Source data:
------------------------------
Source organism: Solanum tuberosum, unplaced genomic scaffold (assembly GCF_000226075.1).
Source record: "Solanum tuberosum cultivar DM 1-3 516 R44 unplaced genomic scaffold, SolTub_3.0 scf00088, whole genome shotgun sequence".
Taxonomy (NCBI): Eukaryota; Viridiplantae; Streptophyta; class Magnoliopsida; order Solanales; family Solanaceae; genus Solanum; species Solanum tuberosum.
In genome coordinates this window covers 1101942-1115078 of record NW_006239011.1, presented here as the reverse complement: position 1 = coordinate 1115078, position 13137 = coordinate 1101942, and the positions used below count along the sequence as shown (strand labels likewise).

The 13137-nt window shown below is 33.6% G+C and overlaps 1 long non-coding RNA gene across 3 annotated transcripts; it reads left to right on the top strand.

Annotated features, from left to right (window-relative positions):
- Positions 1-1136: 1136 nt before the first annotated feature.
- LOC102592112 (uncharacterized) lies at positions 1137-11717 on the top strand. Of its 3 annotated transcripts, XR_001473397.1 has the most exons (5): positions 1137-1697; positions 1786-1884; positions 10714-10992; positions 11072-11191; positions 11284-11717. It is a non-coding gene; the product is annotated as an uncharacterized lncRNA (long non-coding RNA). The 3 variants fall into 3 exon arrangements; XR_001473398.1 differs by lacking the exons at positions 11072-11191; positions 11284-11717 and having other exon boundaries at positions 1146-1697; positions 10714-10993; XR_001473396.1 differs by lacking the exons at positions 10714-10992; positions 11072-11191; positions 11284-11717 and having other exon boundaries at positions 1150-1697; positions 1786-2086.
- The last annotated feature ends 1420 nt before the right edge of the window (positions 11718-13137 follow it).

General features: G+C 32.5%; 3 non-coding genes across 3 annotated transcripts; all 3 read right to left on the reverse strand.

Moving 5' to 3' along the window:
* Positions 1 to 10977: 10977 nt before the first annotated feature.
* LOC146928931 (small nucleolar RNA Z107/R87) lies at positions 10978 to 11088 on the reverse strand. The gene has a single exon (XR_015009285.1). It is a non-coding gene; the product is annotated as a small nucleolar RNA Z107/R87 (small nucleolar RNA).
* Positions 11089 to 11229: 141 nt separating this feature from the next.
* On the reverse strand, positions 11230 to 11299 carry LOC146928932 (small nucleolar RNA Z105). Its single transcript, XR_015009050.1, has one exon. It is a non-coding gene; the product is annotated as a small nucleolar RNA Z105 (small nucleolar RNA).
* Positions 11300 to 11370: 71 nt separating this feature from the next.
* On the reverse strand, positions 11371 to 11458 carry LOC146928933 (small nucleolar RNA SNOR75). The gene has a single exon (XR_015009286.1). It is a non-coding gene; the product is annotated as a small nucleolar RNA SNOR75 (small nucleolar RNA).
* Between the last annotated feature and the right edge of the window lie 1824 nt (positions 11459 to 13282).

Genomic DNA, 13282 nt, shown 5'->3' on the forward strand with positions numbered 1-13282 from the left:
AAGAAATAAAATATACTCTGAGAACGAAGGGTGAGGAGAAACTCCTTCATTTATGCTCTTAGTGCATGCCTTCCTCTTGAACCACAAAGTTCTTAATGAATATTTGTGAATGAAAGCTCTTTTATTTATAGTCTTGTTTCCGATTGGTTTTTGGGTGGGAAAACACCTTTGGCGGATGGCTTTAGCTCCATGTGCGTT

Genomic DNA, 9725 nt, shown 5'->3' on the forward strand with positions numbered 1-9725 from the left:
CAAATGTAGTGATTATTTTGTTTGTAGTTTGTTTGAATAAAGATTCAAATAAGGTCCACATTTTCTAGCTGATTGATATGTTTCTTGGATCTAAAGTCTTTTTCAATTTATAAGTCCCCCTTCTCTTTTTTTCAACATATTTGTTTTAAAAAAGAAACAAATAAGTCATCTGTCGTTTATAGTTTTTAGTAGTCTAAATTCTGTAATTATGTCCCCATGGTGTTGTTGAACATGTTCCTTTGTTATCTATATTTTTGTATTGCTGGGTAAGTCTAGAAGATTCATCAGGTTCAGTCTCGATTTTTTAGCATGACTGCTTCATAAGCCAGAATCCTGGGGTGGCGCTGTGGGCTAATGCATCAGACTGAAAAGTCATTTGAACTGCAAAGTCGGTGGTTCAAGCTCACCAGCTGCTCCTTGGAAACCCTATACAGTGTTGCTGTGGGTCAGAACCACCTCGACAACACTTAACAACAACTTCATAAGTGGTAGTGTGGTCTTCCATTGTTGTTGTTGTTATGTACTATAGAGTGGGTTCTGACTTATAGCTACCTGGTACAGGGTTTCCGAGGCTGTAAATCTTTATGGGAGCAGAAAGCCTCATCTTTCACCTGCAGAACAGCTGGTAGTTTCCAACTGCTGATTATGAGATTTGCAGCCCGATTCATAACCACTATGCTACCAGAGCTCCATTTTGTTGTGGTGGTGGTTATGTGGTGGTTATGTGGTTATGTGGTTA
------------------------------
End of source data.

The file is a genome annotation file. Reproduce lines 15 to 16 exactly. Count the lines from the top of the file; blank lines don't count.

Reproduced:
* On the reverse strand, positions 11230 to 11299 carry LOC146928932 (small nucleolar RNA Z105). Its single transcript, XR_015009050.1, has one exon. It is a non-coding gene; the product is annotated as a small nucleolar RNA Z105 (small nucleolar RNA).
* Positions 11300 to 11370: 71 nt separating this feature from the next.